As you may know, the House passed the COPE Act by a vote of 321-101 on June 8, 2006. I voted in favor of COPE. There has been a lot of misinformation about the net neutrality issue and I would like to share the facts with you. I do not support any efforts that would place new regulations on the internet, in fact I voted against placing new mandates on the internet. We all agree that an Internet service provider shouldn't block access to your favorite sites or internet applications.

The COPE bill will give the Federal Communication's Commission (FCC) strong authority to protect access to Web sites and Internet applications by allowing the FCC to enforce its broadband principles on a case-by-case basis that ensure consumers are entitled to: (1) Access the lawful content of their choice; (2) Run applications and services of their choice, subject to the needs of law enforcement; (3) Connect their choice of legal devices that do not harm the network; (4) Competition among network providers, application and service providers, and content
providers.

The FCC has already established solid and simple net neutrality principles that, under the COPE act, Congress will, for the first time, be giving the FCC the explicit authority to enforce. In contrast, imposing "nondiscriminatory" requirements on Internet service providers would create unprecedented regulation of broadband services and chill investments in innovative new services and networks. Today's Internet is the product of a "hand's off" regulation policy - think of the
innovation the Internet has produced over the past decade. I think we need to continue to foster that spirit of innovation.

Thanks again for sharing your views with me. Please feel free to contact me should I be of assistance to you in the future.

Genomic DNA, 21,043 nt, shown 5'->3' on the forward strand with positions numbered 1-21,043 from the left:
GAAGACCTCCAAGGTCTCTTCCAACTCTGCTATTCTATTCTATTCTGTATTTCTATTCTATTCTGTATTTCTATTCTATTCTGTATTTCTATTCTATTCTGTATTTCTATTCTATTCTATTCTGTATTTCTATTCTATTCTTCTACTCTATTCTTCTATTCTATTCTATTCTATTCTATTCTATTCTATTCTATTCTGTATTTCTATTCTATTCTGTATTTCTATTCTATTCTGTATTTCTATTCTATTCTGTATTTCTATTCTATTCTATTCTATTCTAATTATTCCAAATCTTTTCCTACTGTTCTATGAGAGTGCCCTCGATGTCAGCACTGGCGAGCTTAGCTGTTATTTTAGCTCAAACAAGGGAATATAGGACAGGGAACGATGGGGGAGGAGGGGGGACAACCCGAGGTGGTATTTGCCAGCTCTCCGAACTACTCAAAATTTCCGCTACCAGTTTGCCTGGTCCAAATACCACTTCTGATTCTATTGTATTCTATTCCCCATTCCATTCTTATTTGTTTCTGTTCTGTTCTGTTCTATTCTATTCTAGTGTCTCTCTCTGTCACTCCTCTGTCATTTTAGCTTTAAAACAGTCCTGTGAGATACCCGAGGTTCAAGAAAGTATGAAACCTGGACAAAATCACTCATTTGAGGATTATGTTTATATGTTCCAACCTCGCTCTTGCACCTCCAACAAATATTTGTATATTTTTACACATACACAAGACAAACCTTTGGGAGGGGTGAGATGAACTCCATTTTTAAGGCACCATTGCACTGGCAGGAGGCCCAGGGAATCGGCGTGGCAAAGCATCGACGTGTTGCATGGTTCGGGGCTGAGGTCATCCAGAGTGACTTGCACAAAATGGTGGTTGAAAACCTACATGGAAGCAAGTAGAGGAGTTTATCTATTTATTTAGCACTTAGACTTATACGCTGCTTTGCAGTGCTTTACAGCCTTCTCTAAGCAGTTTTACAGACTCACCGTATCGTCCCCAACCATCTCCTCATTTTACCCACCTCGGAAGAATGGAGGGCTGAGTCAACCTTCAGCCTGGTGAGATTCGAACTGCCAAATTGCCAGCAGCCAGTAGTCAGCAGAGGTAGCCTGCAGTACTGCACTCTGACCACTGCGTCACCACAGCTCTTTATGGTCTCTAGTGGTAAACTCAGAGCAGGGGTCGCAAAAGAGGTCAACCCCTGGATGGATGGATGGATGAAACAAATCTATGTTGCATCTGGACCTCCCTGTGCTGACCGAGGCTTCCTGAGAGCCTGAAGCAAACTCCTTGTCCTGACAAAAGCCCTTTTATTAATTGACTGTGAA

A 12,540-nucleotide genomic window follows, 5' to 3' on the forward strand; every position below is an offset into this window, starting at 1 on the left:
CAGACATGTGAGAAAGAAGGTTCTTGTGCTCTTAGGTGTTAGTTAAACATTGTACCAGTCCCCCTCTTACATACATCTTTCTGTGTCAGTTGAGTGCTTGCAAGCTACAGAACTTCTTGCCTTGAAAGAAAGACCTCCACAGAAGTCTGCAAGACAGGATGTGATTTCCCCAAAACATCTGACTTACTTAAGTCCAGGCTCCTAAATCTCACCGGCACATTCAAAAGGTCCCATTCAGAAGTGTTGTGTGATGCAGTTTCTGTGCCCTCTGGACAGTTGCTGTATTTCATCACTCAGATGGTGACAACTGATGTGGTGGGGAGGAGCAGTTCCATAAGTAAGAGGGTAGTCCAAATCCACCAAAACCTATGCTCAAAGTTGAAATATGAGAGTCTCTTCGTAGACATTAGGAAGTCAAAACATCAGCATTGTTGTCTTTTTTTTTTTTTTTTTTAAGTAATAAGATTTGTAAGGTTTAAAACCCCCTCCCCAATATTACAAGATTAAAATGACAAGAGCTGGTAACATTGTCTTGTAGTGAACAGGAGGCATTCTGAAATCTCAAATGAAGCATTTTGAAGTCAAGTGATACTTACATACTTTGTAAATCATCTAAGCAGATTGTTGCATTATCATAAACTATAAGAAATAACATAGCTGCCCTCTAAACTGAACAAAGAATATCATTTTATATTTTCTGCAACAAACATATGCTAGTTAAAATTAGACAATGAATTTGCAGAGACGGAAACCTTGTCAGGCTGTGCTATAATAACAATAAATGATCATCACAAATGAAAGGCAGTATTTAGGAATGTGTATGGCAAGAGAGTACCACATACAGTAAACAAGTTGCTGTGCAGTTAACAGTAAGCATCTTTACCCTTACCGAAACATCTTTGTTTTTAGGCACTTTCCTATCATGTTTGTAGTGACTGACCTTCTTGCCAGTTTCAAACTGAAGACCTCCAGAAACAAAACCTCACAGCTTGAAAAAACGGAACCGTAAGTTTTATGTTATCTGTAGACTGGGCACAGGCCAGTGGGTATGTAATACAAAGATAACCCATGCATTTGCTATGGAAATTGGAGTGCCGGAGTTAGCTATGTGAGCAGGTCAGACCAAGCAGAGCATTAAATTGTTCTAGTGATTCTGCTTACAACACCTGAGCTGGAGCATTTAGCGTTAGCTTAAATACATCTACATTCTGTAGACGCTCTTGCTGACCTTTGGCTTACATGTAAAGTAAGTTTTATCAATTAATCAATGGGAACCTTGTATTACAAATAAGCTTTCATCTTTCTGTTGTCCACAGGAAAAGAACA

Sincerely,

Michael C. Burgess, M.D.
Member of Congress

His reply back to me after signing petition.
Don't you just love being right all the time sane?:D

philkilla 2006-06-14 14:37

The FCC are a bunch of bastards

AchromaticChronicles 2006-06-23 02:06

http://www.prisonplanet.com/article...6neutrality.htm

donnyd 2006-06-27 23:44

wow that pretty much is NUTS!!!!

powersofterror 2006-06-28 20:42

No, it isn't. It's old news, it's over, and it's already been voted on. Quit caring, because the internet will not become a corporation.

far_beyond_sane 2006-07-01 23:45

Quote:
Originally Posted by powersofterror
Don't you just love being right all the time sane?:D


Here you go, boys and girls.

This man is very clever.

Quick explanation:

"The obvious answer is for regular folks like you and me to own our own last mile Internet connection.... (It's) simple: run Fiber To The Home (FTTH) and pay for it as a community of customers -- a cooperative...

What we'd get for our $17.42 per month is a gigabit-capable circuit with no bits inside - just a really fast connection to some local point of presence where you could connect to ANY ISP wanting to operate in your city.

"It's honest funding," says Frankston. "The current system is like buying drinks so you can watch the strippers. It is corrupt and opaque. We should pay for our wires in our communities just like we pay for the wires in our homes."

The effect of this move would be beyond amazing. It would be astounding. No more arguments about Net Neutrality, for one thing, because we'd effectively be extending our ownership and control of the wires all the way to the ISP interconnect. Of course you'd still have to buy Internet service, but at NerdTV rates the amount of bandwidth used by a median U.S. broadband customer would be less than $2.00 per month. Though with that GREAT BIG PIPE most of us would be tempted to use a lot more bandwidth, which is exactly the point."


It is my sincere opinion that modern nerds often show more genuine creativity than modern artists.